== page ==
City renews contract with lobbyists
HARLINGEN — The city is lining up its guns aimed at hot issues developing during next year’s Legislative session.
Now, a three-man team is gearing up to push the city’s agenda at the state and national levels.
City commissioners have renewed a two-year contract paying $10,000 a month to Terral Smith and William Yarnell to promote the city’s interests at the state capitol.
“ They’ve done a fantastic job for us,” City Manager Dan Serna told commissioners during a special meeting. “They’ve been very easy to work with — great to work with.”
In July, the city contracted with the Harlingen Area Chamber of Commerce to allow Chris Gonzales, its president and chief executive officer, to serve as a legislative liaison.
As part of a contract, the city is paying the chamber $1,500 a month to allow Gonzales to work with lawmakers to push the legislative agenda in Austin and Washington, D.C.
Serna said Gonzales is meeting with local lawmakers while Smith and Yarnell work with state legislators in Austin.
“ Chris is working with them on developing the legislative agenda,” Serna said, referring to plans to promote the city’s interests before the 2019 Legislative session.
Serna said the city has worked with Smith and Yarnell for several years.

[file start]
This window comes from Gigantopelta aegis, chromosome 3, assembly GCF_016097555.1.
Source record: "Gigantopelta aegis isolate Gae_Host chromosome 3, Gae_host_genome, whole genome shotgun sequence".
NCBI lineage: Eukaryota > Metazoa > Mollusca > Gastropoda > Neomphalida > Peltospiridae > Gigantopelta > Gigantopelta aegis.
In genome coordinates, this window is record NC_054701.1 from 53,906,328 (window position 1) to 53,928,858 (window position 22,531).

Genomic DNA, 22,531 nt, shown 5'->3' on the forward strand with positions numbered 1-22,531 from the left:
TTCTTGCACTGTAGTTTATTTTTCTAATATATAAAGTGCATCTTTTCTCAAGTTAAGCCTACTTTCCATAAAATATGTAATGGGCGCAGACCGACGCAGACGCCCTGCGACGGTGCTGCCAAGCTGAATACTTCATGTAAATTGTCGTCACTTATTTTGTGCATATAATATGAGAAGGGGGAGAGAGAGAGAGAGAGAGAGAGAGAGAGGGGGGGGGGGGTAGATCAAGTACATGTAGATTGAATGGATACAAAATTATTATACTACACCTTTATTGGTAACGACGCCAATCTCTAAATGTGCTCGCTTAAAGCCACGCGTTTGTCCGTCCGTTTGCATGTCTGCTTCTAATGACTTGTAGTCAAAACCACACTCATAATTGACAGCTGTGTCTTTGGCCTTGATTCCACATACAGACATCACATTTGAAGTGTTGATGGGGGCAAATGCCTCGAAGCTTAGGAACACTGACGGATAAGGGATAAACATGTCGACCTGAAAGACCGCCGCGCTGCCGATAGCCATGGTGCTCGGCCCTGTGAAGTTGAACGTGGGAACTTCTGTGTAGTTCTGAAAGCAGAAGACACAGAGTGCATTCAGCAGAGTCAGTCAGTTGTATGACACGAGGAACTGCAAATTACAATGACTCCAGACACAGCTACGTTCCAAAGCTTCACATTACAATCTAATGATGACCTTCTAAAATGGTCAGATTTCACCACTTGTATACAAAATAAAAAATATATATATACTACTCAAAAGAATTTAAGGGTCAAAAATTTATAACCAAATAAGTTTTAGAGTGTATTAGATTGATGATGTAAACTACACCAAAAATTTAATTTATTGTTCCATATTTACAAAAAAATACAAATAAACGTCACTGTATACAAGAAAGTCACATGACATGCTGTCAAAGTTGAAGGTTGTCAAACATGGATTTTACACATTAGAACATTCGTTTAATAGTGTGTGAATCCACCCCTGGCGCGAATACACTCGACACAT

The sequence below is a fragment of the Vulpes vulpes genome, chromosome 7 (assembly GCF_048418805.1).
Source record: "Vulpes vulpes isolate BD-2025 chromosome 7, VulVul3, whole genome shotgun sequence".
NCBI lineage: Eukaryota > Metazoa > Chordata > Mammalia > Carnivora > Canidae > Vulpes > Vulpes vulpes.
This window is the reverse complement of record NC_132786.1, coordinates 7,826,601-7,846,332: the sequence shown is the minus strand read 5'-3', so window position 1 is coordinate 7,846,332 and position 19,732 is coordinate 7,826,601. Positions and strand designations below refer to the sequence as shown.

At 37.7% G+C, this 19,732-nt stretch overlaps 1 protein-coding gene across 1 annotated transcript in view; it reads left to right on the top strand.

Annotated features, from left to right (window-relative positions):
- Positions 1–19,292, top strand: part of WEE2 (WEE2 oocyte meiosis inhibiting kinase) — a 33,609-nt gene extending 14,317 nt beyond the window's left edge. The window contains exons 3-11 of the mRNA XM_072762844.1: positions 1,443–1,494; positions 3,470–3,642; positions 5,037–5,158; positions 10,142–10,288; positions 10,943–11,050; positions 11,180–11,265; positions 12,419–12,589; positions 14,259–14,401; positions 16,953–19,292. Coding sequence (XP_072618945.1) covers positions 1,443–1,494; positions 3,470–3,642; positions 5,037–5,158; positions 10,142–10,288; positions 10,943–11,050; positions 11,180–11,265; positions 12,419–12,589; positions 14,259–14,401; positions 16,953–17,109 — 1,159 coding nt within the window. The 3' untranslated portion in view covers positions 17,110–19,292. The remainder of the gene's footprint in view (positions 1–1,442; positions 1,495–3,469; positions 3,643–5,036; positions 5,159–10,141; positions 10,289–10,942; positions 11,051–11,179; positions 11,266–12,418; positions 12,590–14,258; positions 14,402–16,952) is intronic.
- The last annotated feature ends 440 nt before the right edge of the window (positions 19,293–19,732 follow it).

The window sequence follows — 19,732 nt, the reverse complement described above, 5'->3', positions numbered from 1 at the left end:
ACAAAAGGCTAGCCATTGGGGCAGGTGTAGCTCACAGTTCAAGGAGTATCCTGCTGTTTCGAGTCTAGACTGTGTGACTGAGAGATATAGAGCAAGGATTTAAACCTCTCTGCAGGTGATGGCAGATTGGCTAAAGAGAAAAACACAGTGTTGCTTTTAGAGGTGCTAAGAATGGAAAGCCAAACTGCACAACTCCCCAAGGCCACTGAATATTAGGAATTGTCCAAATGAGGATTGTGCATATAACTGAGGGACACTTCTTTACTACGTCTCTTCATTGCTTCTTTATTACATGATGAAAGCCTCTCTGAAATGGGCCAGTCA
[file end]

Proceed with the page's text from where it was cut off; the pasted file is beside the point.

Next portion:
“ They are extremely important and influential in pushing forth items of interest for the city on our legislative agenda at the state level,” he said before yesterday’s meeting. “They meet on a regular basis with state legislators regarding topics of interest of the city of Harlingen and keep us abreast with any issues that affect us.”
Smith, who has served as the city’s lobbyist for several years, is a former state representative, former House Speaker Tom Craddick’s chief of staff and former legislative director for George W. Bush when he served as governor.
Yarnell is a veteran political consultant and lobbyist.
Serna said Smith and Yarnell were “extremely instrumental” in helping MRE Capital, the Kansas City, Kan.-based firm working on a $4.5 million project to renovate the Baxter Building, secure $3.3 million in federal tax credits from the Texas Department of Housing and Community Affairs.
As part of an agreement, MRE Capital is in the midst of turning the 1927 nine-story building into a largely low-income apartment development while restoring it to its original condition to help revitalize the downtown area.